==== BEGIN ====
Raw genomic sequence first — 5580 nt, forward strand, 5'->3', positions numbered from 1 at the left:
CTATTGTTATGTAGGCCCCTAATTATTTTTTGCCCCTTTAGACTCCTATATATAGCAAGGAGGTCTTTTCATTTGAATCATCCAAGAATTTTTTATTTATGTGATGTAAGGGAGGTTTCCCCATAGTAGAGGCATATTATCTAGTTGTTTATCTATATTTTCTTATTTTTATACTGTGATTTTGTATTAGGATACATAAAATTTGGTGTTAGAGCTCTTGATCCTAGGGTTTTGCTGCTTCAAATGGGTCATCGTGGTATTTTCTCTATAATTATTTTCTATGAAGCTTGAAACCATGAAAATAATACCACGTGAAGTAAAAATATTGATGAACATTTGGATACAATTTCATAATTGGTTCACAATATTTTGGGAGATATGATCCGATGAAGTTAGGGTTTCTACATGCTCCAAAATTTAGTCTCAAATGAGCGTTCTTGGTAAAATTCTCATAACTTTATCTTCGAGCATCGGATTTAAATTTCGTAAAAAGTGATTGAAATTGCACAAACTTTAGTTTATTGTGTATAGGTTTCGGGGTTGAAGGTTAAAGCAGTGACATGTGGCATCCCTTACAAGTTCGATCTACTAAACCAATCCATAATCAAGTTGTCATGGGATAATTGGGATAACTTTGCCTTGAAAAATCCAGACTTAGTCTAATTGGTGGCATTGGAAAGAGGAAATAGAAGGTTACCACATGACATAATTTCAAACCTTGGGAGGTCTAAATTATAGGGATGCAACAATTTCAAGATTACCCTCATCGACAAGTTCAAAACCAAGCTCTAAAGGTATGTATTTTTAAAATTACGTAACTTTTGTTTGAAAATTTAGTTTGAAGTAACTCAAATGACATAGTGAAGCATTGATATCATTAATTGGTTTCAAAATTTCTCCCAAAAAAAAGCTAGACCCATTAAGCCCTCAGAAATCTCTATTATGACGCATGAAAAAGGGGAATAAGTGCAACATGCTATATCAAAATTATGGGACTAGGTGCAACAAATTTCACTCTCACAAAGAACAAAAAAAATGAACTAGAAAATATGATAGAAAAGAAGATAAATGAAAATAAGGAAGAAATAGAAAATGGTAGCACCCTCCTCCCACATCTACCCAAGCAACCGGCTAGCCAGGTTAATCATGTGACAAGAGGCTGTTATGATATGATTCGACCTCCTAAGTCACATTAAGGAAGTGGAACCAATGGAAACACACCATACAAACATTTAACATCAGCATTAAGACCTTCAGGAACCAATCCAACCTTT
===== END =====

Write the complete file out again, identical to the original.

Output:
Raw genomic sequence first — 5580 nt, forward strand, 5'->3', positions numbered from 1 at the left:
CTATTGTTATGTAGGCCCCTAATTATTTTTTGCCCCTTTAGACTCCTATATATAGCAAGGAGGTCTTTTCATTTGAATCATCCAAGAATTTTTTATTTATGTGATGTAAGGGAGGTTTCCCCATAGTAGAGGCATATTATCTAGTTGTTTATCTATATTTTCTTATTTTTATACTGTGATTTTGTATTAGGATACATAAAATTTGGTGTTAGAGCTCTTGATCCTAGGGTTTTGCTGCTTCAAATGGGTCATCGTGGTATTTTCTCTATAATTATTTTCTATGAAGCTTGAAACCATGAAAATAATACCACGTGAAGTAAAAATATTGATGAACATTTGGATACAATTTCATAATTGGTTCACAATATTTTGGGAGATATGATCCGATGAAGTTAGGGTTTCTACATGCTCCAAAATTTAGTCTCAAATGAGCGTTCTTGGTAAAATTCTCATAACTTTATCTTCGAGCATCGGATTTAAATTTCGTAAAAAGTGATTGAAATTGCACAAACTTTAGTTTATTGTGTATAGGTTTCGGGGTTGAAGGTTAAAGCAGTGACATGTGGCATCCCTTACAAGTTCGATCTACTAAACCAATCCATAATCAAGTTGTCATGGGATAATTGGGATAACTTTGCCTTGAAAAATCCAGACTTAGTCTAATTGGTGGCATTGGAAAGAGGAAATAGAAGGTTACCACATGACATAATTTCAAACCTTGGGAGGTCTAAATTATAGGGATGCAACAATTTCAAGATTACCCTCATCGACAAGTTCAAAACCAAGCTCTAAAGGTATGTATTTTTAAAATTACGTAACTTTTGTTTGAAAATTTAGTTTGAAGTAACTCAAATGACATAGTGAAGCATTGATATCATTAATTGGTTTCAAAATTTCTCCCAAAAAAAAGCTAGACCCATTAAGCCCTCAGAAATCTCTATTATGACGCATGAAAAAGGGGAATAAGTGCAACATGCTATATCAAAATTATGGGACTAGGTGCAACAAATTTCACTCTCACAAAGAACAAAAAAAATGAACTAGAAAATATGATAGAAAAGAAGATAAATGAAAATAAGGAAGAAATAGAAAATGGTAGCACCCTCCTCCCACATCTACCCAAGCAACCGGCTAGCCAGGTTAATCATGTGACAAGAGGCTGTTATGATATGATTCGACCTCCTAAGTCACATTAAGGAAGTGGAACCAATGGAAACACACCATACAAACATTTAACATCAGCATTAAGACCTTCAGGAACCAATCCAACCTTT